The advanced techniques applied to the Stardust samples have direct benefits to many Livermore programs. For example, the ultrasonic diamond-blade technology developed by Ishii has potential application to other Livermore programs that use aerogels in experiments. In addition, the techniques used to investigate Stardust samples are used to interrogate interdicted materials for nuclear forensic science in support of nonproliferation and national security. Increased expertise with the analytic instruments aids both causes. Bradley says, “The work has been a great example of collaboration across directorates at the Laboratory and has nicely showcased Livermore’s superb analytic capabilities. In addition, our Stardust effort has attracted many outstanding young scientists to Livermore who are excited by the rare opportunity to do research on extraterrestrial matter with world-class equipment.”
“The Stardust mission has been a stunning success, far exceeding even our most optimistic expectations,” Bradley says. Adds Ishii, “This is the opportunity of a lifetime.”

The Stardust Mission
Photo of the nucleus of Comet Wild 2.

This image of Comet Wild 2 was taken by NASA’s Stardust spacecraft on January 2, 2004. The nucleus of the comet (shown here) without its
million-kilometer-long tail measures about 4.5 kilometers in diameter. (Image courtesy of NASA/ Jet Propulsion Laboratory– California Institute ofTechnology [JPL–Caltech].)

The Stardust spacecraft was launched February 7, 1999, embarking on a flight path of three giant loops around the Sun. On January 2, 2004, the spacecraft met Comet Wild 2 beyond the orbit of Mars. While flying through the dust cloud surrounding Wild 2, the spacecraft flipped open a tennis racket–shaped collector that was stashed inside the protective sample return capsule.
The particles impacted the collector at about 6.1 kilometers per second (six times faster than a bullet fired from a gun), but the collector’s aerogel cells cushioned their impact and lessened the damage. The spacecraft also recorded in-flight data with its mass spectrometer and particle counter and took detailed pictures of Wild 2’s surface, the best photos ever taken of a comet nucleus. The collector then folded down into the capsule, which enclosed the samples for safe delivery to Earth.
The collector had two nearly identical sides. One side of the collector faced toward the particles streaming off Wild 2 in 2004, while the reverse side, with a second set of aerogel cells, was turned earlier to face the streams of smaller interstellar dust particles encountered from March through May 2000.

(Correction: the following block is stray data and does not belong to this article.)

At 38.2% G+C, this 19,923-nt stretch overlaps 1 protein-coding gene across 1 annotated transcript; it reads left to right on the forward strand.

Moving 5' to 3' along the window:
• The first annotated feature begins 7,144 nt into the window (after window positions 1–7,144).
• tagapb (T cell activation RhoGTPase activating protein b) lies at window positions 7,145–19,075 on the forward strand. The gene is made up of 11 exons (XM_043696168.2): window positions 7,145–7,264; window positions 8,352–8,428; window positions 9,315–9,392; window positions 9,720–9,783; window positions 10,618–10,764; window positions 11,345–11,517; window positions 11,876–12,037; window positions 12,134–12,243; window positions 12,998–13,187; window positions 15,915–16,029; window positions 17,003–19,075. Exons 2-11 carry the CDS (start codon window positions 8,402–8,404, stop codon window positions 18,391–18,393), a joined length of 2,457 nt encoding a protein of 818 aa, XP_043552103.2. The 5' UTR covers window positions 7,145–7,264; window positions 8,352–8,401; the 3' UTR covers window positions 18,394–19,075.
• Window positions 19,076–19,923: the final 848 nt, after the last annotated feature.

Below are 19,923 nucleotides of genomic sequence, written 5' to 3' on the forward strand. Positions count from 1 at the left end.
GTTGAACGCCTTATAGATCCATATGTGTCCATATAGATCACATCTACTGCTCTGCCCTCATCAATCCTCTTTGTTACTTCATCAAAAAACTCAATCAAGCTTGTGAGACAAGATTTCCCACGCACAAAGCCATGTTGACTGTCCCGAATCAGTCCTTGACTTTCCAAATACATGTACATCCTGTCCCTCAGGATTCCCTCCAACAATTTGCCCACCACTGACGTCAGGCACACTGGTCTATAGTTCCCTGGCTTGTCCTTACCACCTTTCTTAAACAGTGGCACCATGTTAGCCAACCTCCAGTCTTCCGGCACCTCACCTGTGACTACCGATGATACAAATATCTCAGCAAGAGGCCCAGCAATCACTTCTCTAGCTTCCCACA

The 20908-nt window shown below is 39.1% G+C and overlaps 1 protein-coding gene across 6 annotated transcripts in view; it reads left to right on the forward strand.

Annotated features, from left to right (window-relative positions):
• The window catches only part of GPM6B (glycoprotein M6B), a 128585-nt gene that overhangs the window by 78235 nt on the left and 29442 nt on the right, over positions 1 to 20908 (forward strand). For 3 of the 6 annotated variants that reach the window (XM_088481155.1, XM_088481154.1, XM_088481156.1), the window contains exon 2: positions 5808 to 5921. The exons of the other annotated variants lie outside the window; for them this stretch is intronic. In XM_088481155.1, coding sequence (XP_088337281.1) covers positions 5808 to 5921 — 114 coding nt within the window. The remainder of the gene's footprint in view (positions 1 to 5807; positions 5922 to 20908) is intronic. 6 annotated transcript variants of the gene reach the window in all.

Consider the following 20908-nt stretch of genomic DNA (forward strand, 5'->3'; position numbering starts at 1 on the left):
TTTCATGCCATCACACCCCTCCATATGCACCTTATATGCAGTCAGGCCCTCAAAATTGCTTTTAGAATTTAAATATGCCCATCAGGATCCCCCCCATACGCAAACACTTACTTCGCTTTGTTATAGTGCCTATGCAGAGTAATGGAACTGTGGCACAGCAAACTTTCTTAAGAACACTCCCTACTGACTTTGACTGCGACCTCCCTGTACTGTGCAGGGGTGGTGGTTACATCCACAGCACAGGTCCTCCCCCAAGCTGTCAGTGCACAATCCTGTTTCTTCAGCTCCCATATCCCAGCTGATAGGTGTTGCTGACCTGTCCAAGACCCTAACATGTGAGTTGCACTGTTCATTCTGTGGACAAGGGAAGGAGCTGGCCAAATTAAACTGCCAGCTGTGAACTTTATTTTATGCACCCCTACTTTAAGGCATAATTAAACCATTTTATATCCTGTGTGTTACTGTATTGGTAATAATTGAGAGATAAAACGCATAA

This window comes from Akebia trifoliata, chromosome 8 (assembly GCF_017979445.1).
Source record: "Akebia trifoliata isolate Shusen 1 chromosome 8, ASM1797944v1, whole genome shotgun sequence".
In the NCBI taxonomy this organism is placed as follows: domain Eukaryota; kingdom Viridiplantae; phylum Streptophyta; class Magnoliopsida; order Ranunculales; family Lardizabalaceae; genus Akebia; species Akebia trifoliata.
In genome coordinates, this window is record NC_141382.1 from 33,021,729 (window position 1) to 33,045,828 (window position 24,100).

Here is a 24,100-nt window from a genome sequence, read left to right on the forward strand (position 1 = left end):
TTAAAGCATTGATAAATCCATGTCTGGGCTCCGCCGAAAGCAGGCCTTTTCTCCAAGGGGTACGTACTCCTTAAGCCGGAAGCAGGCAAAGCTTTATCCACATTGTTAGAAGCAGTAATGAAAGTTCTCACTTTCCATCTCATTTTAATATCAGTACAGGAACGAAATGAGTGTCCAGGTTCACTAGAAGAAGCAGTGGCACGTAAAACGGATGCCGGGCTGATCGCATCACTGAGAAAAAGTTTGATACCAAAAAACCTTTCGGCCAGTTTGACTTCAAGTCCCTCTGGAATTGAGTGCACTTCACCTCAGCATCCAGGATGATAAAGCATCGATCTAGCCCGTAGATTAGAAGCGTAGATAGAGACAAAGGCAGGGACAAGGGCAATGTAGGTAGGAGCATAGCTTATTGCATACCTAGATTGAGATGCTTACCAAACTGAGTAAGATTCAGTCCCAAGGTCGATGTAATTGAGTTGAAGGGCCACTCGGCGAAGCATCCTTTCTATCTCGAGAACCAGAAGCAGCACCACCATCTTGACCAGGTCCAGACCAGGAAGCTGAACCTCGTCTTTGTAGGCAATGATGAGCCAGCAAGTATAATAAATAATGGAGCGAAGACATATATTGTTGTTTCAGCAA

Comets are relatively small, irregularly shaped bodies that spend most of their existence in the outer reaches of the Sun’s influence, which is why so much of their original material is well preserved. When a comet approaches within about 700 million kilometers of the Sun, material on the comet’s nucleus heats and begins to vaporize. This phenomenon creates a cloud of dust and ionized gas called the coma and a tail of gases that flows millions of kilometers beyond the nucleus.
Wild 2’s nucleus, which measures about 4.5 kilometers in diameter, was probably formed in the Kuiper Belt, far beyond Neptune. Over many millions of years, the comet slowly ventured into the inner solar system, where it had a close encounter with Jupiter in 1974. This encounter placed the comet in its current orbit between Mars and Jupiter, making it an ideal candidate for a National Aeronautics and Space Administration (NASA) mission. Because Wild 2 has not traveled close to the Sun for long, its composition has not changed substantially since its formation billions of years ago.
The Stardust spacecraft is currently orbiting the Sun. NASA is considering a proposal that the spacecraft be sent to fly by Comet Tempel I. In 2005, another NASA spacecraft, Deep Impact, launched an impactor that struck Tempel I and revealed its inner nucleus. With the prospect of visits by future missions, comets will continue to help unravel secrets of the solar system.

—Arnie Heller

Key Words: Advanced Light Source, aerogel, Bay Area Particle Analysis Consortium (BayPAC), Center for Accelerator Mass Spectrometry, Comet Wild 2, Institute of Geophysics and Planetary Physics (IGPP), nanometer-scale secondary-ion mass spectrometer (NanoSIMS), scanning electron microscope (SEM), Stanford Synchrotron Radiation Laboratory, Stardust spacecraft, super scanning transmission electron microscope (SuperSTEM), X-wind.

For further information contact John Bradley (925) 423-0666 (bradley33@llnl.gov).

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UCRL-52000-07-4 | April 6, 2007